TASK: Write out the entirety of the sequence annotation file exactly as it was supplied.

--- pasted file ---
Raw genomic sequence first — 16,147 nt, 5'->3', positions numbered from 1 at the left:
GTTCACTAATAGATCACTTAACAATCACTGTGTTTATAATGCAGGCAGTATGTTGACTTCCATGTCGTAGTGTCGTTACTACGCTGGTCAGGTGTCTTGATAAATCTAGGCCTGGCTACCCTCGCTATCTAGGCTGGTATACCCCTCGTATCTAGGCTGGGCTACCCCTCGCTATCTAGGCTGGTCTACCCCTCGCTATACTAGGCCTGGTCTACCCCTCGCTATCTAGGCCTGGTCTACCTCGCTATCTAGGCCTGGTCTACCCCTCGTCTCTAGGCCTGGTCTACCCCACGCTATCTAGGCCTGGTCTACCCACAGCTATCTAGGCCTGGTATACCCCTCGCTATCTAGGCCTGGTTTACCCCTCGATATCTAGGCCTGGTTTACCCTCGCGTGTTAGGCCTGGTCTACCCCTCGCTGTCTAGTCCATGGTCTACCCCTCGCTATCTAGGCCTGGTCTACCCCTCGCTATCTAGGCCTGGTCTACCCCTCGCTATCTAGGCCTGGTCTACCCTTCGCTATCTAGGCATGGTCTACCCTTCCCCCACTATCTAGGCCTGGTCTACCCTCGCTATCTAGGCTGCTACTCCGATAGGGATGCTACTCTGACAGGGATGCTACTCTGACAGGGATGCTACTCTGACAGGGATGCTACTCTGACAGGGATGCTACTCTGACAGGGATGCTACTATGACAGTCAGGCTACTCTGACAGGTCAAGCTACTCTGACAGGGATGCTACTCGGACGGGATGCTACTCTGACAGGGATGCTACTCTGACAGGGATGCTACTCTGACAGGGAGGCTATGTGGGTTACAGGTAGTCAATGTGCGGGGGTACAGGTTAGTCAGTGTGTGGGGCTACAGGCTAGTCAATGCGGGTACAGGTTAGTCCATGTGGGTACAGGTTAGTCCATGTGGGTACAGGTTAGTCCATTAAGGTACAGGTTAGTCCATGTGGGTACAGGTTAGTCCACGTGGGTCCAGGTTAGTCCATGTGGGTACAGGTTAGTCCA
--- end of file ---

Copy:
Raw genomic sequence first — 16,147 nt, 5'->3', positions numbered from 1 at the left:
GTTCACTAATAGATCACTTAACAATCACTGTGTTTATAATGCAGGCAGTATGTTGACTTCCATGTCGTAGTGTCGTTACTACGCTGGTCAGGTGTCTTGATAAATCTAGGCCTGGCTACCCTCGCTATCTAGGCTGGTATACCCCTCGTATCTAGGCTGGGCTACCCCTCGCTATCTAGGCTGGTCTACCCCTCGCTATACTAGGCCTGGTCTACCCCTCGCTATCTAGGCCTGGTCTACCTCGCTATCTAGGCCTGGTCTACCCCTCGTCTCTAGGCCTGGTCTACCCCACGCTATCTAGGCCTGGTCTACCCACAGCTATCTAGGCCTGGTATACCCCTCGCTATCTAGGCCTGGTTTACCCCTCGATATCTAGGCCTGGTTTACCCTCGCGTGTTAGGCCTGGTCTACCCCTCGCTGTCTAGTCCATGGTCTACCCCTCGCTATCTAGGCCTGGTCTACCCCTCGCTATCTAGGCCTGGTCTACCCCTCGCTATCTAGGCCTGGTCTACCCTTCGCTATCTAGGCATGGTCTACCCTTCCCCCACTATCTAGGCCTGGTCTACCCTCGCTATCTAGGCTGCTACTCCGATAGGGATGCTACTCTGACAGGGATGCTACTCTGACAGGGATGCTACTCTGACAGGGATGCTACTCTGACAGGGATGCTACTCTGACAGGGATGCTACTATGACAGTCAGGCTACTCTGACAGGTCAAGCTACTCTGACAGGGATGCTACTCGGACGGGATGCTACTCTGACAGGGATGCTACTCTGACAGGGATGCTACTCTGACAGGGAGGCTATGTGGGTTACAGGTAGTCAATGTGCGGGGGTACAGGTTAGTCAGTGTGTGGGGCTACAGGCTAGTCAATGCGGGTACAGGTTAGTCCATGTGGGTACAGGTTAGTCCATGTGGGTACAGGTTAGTCCATTAAGGTACAGGTTAGTCCATGTGGGTACAGGTTAGTCCACGTGGGTCCAGGTTAGTCCATGTGGGTACAGGTTAGTCCA